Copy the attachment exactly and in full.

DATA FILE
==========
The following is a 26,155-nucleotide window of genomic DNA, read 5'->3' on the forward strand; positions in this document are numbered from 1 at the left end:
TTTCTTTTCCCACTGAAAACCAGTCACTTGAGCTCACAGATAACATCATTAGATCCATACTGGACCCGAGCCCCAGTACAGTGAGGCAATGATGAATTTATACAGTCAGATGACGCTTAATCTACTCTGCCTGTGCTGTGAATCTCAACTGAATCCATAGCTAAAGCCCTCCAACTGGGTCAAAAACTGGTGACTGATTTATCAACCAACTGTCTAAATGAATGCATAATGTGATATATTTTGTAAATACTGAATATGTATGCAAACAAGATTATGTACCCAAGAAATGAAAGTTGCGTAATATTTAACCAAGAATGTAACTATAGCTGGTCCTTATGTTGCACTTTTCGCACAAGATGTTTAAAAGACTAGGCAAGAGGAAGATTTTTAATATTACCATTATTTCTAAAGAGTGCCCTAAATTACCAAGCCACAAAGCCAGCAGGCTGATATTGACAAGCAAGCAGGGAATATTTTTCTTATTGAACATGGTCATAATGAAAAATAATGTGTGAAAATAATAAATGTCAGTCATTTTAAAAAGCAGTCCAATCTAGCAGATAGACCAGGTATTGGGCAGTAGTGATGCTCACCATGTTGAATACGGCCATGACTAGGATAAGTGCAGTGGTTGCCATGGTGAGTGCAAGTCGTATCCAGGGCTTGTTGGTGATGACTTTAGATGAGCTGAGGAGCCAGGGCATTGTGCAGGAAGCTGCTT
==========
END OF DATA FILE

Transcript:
The following is a 26,155-nucleotide window of genomic DNA, read 5'->3' on the forward strand; positions in this document are numbered from 1 at the left end:
TTTCTTTTCCCACTGAAAACCAGTCACTTGAGCTCACAGATAACATCATTAGATCCATACTGGACCCGAGCCCCAGTACAGTGAGGCAATGATGAATTTATACAGTCAGATGACGCTTAATCTACTCTGCCTGTGCTGTGAATCTCAACTGAATCCATAGCTAAAGCCCTCCAACTGGGTCAAAAACTGGTGACTGATTTATCAACCAACTGTCTAAATGAATGCATAATGTGATATATTTTGTAAATACTGAATATGTATGCAAACAAGATTATGTACCCAAGAAATGAAAGTTGCGTAATATTTAACCAAGAATGTAACTATAGCTGGTCCTTATGTTGCACTTTTCGCACAAGATGTTTAAAAGACTAGGCAAGAGGAAGATTTTTAATATTACCATTATTTCTAAAGAGTGCCCTAAATTACCAAGCCACAAAGCCAGCAGGCTGATATTGACAAGCAAGCAGGGAATATTTTTCTTATTGAACATGGTCATAATGAAAAATAATGTGTGAAAATAATAAATGTCAGTCATTTTAAAAAGCAGTCCAATCTAGCAGATAGACCAGGTATTGGGCAGTAGTGATGCTCACCATGTTGAATACGGCCATGACTAGGATAAGTGCAGTGGTTGCCATGGTGAGTGCAAGTCGTATCCAGGGCTTGTTGGTGATGACTTTAGATGAGCTGAGGAGCCAGGGCATTGTGCAGGAAGCTGCTT